793 F2d 1010 Schuler v. Chronicle Broadcasting Company Inc Kron-Tv

793 F.2d 1010

42 Fair Empl.Prac.Cas. 1699,
41 Empl. Prac. Dec. P 36,480
Rosario SCHULER, Plaintiff-Appellant,
International Brotherhood of Electrical Workers,
Local 202, Defendants-Appellees.

No. 84-2740.

United States Court of Appeals,
Ninth Circuit.

Argued and Submitted March 10, 1986.
Decided May 5, 1986.
Designated for Publication July 8, 1986.

Rosario Schuler, Oakland, Cal., for plaintiff-appellant.

Robert M. Lieber, Gary P. Scholick, Littler, Mendelson, Fastiff, et al., San Francisco, Cal., for defendants-appellees.

Appeal from the United States District Court for the Northern District of California.

Before GOODWIN, NORRIS and BRUNETTI, Circuit Judges.

GOODWIN, Circuit Judge.

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Rosario Schuler, a black female employed by defendant KRON-TV as a part-time temporary technician for three months, sued her employer for racial discrimination in giving a permanent job to a white male. She appeals from summary judgment for the employer.


Schuler's duties consisted initially of operating studio cameras. Her performance as a camera operator was adequate, so an assistant chief engineer decided to train her in another skill involving video tape and other equipment. After receiving a complaint about her efficiency, the engineer reassigned her to camera operation.


Two months later, while still a temporary employee, plaintiff was given an extension of temporary employment to replace a permanent technician who was on a 90-day maternity leave. Schuler was one of five such supplemental temporary technicians. When the woman Schuler had temporarily replaced submitted a written resignation to KRON, Schuler and other temporary employees applied for the resulting opening for a full-time permanent technician. The employer selected Robert Larson, a white male, who was one of the five applicants. With Larson permanently filling the vacated position, Schuler was no longer needed as a temporary substitute and her job was terminated.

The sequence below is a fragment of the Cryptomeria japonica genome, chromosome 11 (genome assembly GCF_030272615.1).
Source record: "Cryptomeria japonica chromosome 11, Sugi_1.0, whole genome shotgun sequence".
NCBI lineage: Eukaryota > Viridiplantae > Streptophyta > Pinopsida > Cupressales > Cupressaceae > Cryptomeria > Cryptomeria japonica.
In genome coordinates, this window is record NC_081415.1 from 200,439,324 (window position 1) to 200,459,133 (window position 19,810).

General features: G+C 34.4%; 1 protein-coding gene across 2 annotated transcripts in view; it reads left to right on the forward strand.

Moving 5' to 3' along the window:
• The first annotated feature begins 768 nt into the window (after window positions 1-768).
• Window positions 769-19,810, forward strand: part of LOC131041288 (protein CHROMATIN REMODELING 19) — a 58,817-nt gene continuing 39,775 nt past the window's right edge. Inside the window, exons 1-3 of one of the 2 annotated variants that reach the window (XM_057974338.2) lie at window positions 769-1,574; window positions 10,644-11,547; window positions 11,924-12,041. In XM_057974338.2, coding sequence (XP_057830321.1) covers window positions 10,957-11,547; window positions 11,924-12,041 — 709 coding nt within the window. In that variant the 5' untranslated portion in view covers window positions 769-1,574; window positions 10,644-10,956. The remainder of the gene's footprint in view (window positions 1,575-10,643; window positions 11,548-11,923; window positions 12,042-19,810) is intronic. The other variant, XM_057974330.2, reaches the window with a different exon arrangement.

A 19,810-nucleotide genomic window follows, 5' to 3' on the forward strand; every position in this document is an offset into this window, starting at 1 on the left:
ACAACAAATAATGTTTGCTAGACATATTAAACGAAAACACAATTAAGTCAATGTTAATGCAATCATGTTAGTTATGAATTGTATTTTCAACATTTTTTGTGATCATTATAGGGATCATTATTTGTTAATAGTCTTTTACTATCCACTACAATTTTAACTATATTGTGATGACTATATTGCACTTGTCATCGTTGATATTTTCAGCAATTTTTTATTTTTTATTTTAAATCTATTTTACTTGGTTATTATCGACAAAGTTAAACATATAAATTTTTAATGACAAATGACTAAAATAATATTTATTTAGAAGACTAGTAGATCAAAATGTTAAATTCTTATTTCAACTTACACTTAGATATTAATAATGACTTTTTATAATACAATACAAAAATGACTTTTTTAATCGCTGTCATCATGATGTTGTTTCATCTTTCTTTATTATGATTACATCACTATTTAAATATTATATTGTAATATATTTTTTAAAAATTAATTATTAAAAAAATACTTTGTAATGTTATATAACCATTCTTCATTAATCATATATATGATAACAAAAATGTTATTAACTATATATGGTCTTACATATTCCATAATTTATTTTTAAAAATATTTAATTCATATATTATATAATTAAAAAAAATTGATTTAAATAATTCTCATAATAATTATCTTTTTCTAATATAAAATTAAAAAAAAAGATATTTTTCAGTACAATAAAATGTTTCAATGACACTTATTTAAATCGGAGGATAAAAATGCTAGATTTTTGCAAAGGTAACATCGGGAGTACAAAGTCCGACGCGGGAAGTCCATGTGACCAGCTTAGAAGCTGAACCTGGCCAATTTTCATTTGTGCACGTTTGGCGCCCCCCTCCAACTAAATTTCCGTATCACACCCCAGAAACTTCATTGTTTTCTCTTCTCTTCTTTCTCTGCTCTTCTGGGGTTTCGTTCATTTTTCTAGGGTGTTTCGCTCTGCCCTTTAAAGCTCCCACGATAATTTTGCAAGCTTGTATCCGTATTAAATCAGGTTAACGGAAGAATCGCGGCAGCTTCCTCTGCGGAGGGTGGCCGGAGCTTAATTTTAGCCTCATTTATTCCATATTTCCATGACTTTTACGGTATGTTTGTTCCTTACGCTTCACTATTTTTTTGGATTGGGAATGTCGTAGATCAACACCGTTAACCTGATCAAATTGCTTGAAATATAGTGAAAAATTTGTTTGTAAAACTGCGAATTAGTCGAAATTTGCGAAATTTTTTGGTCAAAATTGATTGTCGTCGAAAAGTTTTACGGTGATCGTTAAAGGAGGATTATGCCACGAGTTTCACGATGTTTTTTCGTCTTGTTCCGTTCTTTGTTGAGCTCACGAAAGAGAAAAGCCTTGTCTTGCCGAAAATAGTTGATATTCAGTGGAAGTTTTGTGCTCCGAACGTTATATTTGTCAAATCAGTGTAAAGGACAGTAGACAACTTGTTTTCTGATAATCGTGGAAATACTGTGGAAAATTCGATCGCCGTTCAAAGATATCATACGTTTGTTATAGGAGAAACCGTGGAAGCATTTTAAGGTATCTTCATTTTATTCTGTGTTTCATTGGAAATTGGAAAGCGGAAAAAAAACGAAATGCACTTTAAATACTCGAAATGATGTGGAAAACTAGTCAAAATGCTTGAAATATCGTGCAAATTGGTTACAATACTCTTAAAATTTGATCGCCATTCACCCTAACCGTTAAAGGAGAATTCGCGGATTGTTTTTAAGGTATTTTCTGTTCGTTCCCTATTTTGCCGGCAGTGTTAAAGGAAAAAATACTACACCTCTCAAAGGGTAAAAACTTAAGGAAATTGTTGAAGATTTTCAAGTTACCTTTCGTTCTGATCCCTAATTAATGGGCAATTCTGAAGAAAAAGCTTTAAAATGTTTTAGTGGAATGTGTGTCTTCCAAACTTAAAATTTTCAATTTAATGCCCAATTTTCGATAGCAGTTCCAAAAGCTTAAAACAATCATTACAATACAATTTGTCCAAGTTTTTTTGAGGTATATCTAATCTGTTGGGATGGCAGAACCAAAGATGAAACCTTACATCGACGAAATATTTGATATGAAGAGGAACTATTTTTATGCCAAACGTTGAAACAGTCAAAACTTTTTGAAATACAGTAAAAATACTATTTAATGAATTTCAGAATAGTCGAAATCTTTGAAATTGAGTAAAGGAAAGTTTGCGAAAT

To withstand an employer's motion for summary judgment in a discrimination suit, the employee must do more than establish a prima facie case and deny the credibility of the employer's witnesses. Steckl v. Motorola, Inc., 703 F.2d 392 (9th Cir.1983). The plaintiff must also offer specific and significantly probative evidence that the employer's alleged purpose is a pretext for discrimination.


Assuming that Schuler established a prima facie case of discrimination, she failed to allege sufficient facts to show that KRON's reason for giving Larson the permanent job was a mere pretext. The employer's affidavits contain evidence that Larson was a more competent technician than Schuler. Plaintiff denies the credibility of this evidence and says repeatedly that she "felt" competent and was "confident of [her] skills." These subjective personal judgments do not raise a genuine issue of material fact. Smith v. Flax, 618 F.2d 1062, 1067 (4th Cir.1980).


Schuler proffered two alleged "proofs" of discrimination: (1) that she was not formally criticized for her work as a camera operator, and (2) that KRON required her to take a test to be considered for the permanent job whereas Larson did not take the test. These alleged "proofs" create no fact question because it is agreed that plaintiff was an adequate temporary camera operator and was not formally criticized for her work in that capacity.


Schuler cites Sherman v. Yakahi, 549 F.2d 1287 (9th Cir.1977), a case where an Asian supervisor required Sherman, a white employee, to take a test at the end of his probationary period whereas his three Asian co-workers did not have to take the test. Id. at 1289. Sherman was discharged following the test and the only reason given was his failure to pass the test. Id. The Sherman court ruled that these facts were sufficient to state a claim under 42 U.S.C. Secs. 1981, 1983. KRON, in response to the test allegation, presented extensive evidence that Schuler's capabilities were very limited and her performance with the new equipment was below average. In contrast to Schuler, Larson received only praise, was not the subject of any complaints, and was proficient in the use of audio and videotape equipment. With the record disclosing a substantial difference in performance levels, Larson did not need a test. His skills were known to the employer. Schuler's ability had been questioned, but the employer believed that she might still salvage her chances at the job by a good showing on the test. Schuler did not excel when tested. She presented no questions of material fact for trial.

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The motion to dismiss the appeal for want of jurisdiction is denied.